The certain thing about your physical life is that it will come to an end. Some aspects of your financial life may last a while before being absorbed into the general fund, and some tiny specks of your personality may survive for a while, if you have the skills and the ability for sustained hard work, like Shakespeare. Unfortunately for the seven point five billion people presently inhabiting the Earth there probably won’t be more than a hundred remembered in a thousand years, and no more than a handful in ten thousand years; and that’s if the world civilization survives. The implication of that simple projection is that for nearly all living people their best option is to make the most of the satisfactions available to them while they live.
That is the general thrust of Jennifer Hecht‘s book Stay: A History of Suicide and the Philosophies Against It. This book is a popular-scholarly book; that is, it is easy to read and filled with well-documented information. Perhaps the most potent philosophical quote in the book is from the greatest philosopher of the 20th Century Ludwig Wittgenstein (1889-1951):
If suicide is allowed then everything is allowed. If anything is not allowed then suicide is not allowed. This throws a light on the nature of ethics, for suicide is, so to speak, the elementary sin.
The ancient philosophers such as Epictetus (55-135) considered lying to be the ultimate sin because if someone lied about anything then everything they said thereafter would be corrupted by that lie being built into everything they said or did. One can argue that suicide is the ultimate form of lie that a person can tell to themselves, because it doesn’t give them the freedom to seek their best interests, but instead deprives them of all possibility of personal freedom forevermore. They enslave themselves to oblivion with a single act.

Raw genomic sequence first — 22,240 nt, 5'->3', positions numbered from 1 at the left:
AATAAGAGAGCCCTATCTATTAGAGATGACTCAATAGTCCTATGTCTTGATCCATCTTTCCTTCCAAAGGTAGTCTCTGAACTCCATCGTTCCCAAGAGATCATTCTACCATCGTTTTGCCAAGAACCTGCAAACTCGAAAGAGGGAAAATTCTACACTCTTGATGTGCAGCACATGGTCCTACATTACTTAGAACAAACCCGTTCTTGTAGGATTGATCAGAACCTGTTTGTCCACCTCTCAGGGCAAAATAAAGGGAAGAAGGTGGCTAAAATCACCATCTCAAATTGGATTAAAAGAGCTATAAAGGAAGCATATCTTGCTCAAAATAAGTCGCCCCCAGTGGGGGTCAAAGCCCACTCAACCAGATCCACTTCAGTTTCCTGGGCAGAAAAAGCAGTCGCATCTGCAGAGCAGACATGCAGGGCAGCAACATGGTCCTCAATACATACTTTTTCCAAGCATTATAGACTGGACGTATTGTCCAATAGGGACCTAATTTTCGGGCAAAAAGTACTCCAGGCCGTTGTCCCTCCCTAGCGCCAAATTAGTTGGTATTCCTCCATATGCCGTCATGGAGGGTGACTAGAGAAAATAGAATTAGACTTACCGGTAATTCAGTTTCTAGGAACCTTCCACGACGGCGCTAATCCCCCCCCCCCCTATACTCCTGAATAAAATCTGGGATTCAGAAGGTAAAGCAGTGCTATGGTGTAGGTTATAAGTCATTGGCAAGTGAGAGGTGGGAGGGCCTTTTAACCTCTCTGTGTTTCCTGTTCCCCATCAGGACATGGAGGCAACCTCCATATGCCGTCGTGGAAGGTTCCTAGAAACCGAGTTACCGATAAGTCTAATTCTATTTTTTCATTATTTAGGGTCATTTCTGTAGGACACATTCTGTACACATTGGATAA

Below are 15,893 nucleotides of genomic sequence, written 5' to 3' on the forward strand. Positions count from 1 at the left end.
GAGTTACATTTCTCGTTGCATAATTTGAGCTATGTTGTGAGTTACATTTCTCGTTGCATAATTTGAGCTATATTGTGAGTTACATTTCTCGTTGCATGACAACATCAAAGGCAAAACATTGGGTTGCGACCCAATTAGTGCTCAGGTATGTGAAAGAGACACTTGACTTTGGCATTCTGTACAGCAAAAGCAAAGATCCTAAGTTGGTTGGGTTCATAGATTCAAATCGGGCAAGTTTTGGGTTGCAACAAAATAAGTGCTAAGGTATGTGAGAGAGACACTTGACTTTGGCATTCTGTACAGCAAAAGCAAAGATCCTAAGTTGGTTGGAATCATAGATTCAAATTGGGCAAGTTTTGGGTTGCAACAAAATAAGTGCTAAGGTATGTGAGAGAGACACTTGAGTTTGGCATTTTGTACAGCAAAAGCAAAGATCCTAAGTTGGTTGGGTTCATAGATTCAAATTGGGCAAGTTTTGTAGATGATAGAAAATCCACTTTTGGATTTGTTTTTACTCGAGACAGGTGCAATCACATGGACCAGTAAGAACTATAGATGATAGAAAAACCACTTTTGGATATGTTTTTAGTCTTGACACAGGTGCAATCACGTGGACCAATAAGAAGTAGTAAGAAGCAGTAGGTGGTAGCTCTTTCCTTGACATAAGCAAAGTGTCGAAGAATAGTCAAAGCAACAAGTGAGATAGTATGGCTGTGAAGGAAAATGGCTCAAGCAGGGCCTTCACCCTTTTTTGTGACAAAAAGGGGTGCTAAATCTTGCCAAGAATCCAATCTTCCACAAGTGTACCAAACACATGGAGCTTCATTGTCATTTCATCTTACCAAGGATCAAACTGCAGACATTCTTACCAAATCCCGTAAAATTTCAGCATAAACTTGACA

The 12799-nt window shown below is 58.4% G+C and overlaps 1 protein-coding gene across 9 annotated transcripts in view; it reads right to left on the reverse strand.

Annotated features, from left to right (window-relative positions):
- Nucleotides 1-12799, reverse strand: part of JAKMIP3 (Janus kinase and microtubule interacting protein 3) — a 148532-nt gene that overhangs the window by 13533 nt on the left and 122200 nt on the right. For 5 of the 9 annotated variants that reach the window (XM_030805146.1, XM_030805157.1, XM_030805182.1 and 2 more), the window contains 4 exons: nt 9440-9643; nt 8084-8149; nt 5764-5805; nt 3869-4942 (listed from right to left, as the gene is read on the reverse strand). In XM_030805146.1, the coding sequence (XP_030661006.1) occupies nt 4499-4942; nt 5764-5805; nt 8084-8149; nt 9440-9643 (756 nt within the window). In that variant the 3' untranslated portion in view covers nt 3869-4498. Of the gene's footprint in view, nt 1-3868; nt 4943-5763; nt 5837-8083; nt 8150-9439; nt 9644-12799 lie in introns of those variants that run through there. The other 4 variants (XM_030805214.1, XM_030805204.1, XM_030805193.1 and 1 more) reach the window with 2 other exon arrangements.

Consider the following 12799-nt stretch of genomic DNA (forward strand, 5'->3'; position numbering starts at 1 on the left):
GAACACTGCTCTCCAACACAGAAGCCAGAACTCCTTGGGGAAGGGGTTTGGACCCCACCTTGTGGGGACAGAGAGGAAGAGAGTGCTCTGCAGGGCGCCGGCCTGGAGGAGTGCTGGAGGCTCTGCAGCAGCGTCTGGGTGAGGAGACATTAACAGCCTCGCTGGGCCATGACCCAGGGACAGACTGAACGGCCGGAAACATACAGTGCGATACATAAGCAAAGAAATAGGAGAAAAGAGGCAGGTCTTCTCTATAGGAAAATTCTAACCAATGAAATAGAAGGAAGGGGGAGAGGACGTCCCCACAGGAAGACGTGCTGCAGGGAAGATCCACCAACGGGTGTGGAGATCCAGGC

There is a wonderful story of the Roman woman Lucretia (died c. 510 BC) who committed a morality-based suicide, after she had been raped, to protect her matronly honor as chaste. Before she stabbed herself she made her royal kinsman swear to avenge her having being violated. This act brought about the war that founded the Roman republic. St. Augustine condemned her act as a murder, writing, “This crime was committed by Lucretia; that Lucretia so celebrated and lauded slew the innocent, chaste, outraged Lucretia.”
The philosopher Michael de Montaigne (1533-1592) wrote that suicide was wrong, claiming that “virtue, if energetic, never turns its back under any circumstances; it seeks out evils and pain for nourishment.” Pain tempers a person’s character, leaving one wiser and often happier for having endured it.
Part of the human social contract is to help your friends and not to injure them, and committing suicide is certainly hurting those friends, because it is murdering someone dear to them. How bad would you feel if some unknown robber murdered your friend? It leaves you no recourse but to suffer. The way we are good to our friends is by helping them to live more abundantly, and murdering one of their friends is the worst possible violation of that friendship. My living goal, and I recommend it to you:
Live long and participate.